Local Artist Creates Jewelry
and Cards Laced with Love
Written by Susan Mayer Davis
For many, European-inspired jewelry and greeting cards adorned with lace, flowers and intricate metal design is the epitome of romantic expression.
Newnan resident Yana Pidorvan incorporates all these elements – and a bit of her soul – into each of her creations.
Originally from Ukraine, she uses soft natural materials, neutral colors and handcrafted accents to create pieces that seem to open a door to her heart. Her artistic bent is reflected even by the way she dresses – relaxed yet sophisticated.
“I learned all about handwork from by wonderful grandmother, Maria, who taught me the basics: knitting, embroidery, sewing, sculpture and so on,” says Pidorvan, noting that her artisan mentor lived through World War II. “She learned to make something out of very little and passed that on to me. I remember her every time I create a new piece. I added education to what she taught me, stirred in some Southern style and my own aesthetic, and the results are the pieces that I now produce.”
Pidorvan worked in Ukraine as both an architect and an artist, primarily creating one-of-a-kind greeting cards. She learned local crafts, such as designing pysanky, Ukrainian Easter eggs decorated using a wax-resist method to showcase traditional folk designs. Incorporating her own ideas into the craft, she created Easter ornaments in her homeland for more than 15 years.
“It just wasn’t for me,” she says. “I worked in my home country, but I never worked in their artistic style. Of course, I would try anything, but I don’t make art to please others. If I make something and I think it’s beautiful, it’s pleasant, it makes me happy. Then I am pleased with it.”
Her husband and soulmate, Yegor, enthusiastically supports her creative efforts, according to the artist.
“He understands me as no one else can,” she says. “He helps and supports me and my creativity as much as he can. You would not see my artwork today without his steadfast love and support.”
The Pidorvans came to the U.S. in 2013 after Yana was granted a green card on her first try. Leaving everything and everyone they knew behind, they became strangers in a strange land, with only one friend, Elena Saitz, who lived in Newnan.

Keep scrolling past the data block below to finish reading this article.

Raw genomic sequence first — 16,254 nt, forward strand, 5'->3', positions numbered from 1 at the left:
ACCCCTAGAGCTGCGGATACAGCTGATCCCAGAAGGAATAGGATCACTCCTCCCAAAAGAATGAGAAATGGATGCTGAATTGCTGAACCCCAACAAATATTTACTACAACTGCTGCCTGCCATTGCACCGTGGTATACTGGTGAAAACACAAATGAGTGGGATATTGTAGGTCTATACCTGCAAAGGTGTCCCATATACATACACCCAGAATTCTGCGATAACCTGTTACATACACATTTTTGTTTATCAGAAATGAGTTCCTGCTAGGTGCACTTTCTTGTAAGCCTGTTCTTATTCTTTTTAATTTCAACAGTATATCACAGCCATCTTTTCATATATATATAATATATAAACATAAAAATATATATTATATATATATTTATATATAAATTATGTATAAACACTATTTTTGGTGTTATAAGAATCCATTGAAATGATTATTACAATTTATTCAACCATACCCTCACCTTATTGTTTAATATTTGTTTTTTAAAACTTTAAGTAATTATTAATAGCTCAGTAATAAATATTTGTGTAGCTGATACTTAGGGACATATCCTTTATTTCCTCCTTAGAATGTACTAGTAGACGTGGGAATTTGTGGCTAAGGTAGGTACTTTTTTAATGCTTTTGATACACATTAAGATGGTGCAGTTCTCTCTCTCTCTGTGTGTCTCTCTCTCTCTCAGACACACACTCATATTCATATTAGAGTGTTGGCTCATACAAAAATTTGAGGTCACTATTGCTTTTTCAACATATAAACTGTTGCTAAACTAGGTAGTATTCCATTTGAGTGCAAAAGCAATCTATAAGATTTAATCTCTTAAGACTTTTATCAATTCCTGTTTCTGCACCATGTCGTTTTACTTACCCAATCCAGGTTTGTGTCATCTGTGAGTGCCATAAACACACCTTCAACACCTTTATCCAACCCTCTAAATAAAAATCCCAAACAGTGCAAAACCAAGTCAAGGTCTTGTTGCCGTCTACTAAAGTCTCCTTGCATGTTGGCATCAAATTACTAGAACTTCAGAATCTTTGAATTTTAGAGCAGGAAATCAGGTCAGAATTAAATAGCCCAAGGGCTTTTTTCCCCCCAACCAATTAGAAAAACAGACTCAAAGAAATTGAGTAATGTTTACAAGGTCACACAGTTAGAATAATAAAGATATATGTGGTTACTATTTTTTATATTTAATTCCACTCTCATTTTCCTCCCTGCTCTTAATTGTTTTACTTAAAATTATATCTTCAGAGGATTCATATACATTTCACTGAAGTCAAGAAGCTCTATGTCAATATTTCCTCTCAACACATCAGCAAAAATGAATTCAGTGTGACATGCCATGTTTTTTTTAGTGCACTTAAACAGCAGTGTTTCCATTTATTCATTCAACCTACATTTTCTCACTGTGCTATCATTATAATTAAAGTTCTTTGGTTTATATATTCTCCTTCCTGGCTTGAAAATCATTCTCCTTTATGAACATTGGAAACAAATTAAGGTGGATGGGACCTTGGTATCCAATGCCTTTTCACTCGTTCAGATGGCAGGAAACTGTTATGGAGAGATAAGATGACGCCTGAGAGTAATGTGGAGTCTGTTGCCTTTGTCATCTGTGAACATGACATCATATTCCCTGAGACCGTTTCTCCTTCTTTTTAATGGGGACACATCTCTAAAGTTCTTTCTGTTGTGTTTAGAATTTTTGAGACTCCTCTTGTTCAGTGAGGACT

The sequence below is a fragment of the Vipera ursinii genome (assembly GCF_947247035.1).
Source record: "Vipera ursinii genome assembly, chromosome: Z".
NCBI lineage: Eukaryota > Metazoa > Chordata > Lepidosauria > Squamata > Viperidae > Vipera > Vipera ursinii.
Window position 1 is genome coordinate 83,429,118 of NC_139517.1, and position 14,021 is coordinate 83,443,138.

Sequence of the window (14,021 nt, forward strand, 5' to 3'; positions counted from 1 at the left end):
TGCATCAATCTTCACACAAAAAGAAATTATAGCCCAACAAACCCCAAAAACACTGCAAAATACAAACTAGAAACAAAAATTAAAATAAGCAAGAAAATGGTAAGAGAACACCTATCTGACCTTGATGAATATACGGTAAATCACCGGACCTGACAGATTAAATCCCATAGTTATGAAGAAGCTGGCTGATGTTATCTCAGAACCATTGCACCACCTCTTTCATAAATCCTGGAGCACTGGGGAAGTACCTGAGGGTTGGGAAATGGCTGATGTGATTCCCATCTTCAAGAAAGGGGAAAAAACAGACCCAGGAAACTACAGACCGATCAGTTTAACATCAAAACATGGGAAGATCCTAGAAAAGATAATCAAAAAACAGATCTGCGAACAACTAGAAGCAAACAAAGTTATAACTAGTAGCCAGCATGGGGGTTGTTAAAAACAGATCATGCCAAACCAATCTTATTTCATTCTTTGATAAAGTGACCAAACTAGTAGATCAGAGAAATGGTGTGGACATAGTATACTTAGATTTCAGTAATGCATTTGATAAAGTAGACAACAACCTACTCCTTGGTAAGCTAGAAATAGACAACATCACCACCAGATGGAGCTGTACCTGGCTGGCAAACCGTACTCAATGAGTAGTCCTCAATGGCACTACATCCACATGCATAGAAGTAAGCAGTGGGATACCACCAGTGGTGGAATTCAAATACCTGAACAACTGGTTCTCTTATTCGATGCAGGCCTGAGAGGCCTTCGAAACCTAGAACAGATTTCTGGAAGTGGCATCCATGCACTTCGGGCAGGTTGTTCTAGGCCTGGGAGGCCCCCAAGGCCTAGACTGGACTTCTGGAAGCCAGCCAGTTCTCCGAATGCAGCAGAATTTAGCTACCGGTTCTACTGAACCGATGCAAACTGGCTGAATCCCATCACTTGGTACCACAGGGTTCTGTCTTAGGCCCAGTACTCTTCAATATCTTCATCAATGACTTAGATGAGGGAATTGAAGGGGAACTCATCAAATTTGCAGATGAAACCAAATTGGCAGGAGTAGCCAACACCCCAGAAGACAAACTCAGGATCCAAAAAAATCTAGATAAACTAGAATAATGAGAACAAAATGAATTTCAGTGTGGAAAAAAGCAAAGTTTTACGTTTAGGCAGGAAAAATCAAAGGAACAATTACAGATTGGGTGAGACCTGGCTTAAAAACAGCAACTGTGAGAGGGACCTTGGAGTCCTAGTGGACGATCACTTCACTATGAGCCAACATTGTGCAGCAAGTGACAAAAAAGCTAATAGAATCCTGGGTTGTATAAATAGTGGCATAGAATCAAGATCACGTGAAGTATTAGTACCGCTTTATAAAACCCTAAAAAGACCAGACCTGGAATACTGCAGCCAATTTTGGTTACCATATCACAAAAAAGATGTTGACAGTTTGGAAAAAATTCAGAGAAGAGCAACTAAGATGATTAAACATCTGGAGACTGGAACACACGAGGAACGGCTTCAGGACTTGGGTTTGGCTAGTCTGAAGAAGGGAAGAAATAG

Yana explains the difficulty of starting a new life from scratch: “I came here as a nobody. Yegor and I were here alone but together. We survived together, and we are starting to thrive together. Thanks to the Newnan community, we are no longer alone.”
Slowly but surely, Yana continues to learn the local culture and to make herself known through her artwork. She says joining the Newnan Coweta Art Association helped her find acceptance and encouragement. And now her artwork is available at Wisteria Lane in Newnan and Heirloom Market in Sharpsburg.
Her necklaces feature intricate designs that pair metal and lace, beads and ribbon. Her chokers are hopelessly romantic with baubles, beads and bows adorning velvet or lace ribbons. Her greeting cards are fashioned with lace borders, vintage photos and tiny trinkets oozing with eclectic charm.
Along with the love she exudes for her husband and her art, Yana has developed a love affair with her new community.
“I could say I like it, but that’s not true. I really love Newnan and the wonderful people I’ve met,” she says. “Here it is pleasant and calm with very intelligent, nice and kind people. My creativity took off once we arrived in Newnan. The Southern environment, the history – it all just inspires the romantic in me.”
Yana compares the limited availability of craft supplies in Ukraine to the plethora of items around Coweta County.
“The locals have beautiful opportunities here,” she says, noting the abundance of big box and small boutique stores that sell crafting items. Repurposing items passed down through families is another way to find supplies, according to the artist.
“Those old jewelry pieces in your grandmother’s chest can be refreshed into modern, yet romantic, pieces to wear today,” Yana concludes. “My message to those who are thinking about making art is: Just try it. Try, look, feel, make your own mistakes, and appreciate people who help you and teach you. You are so blessed to have this opportunity.” NCM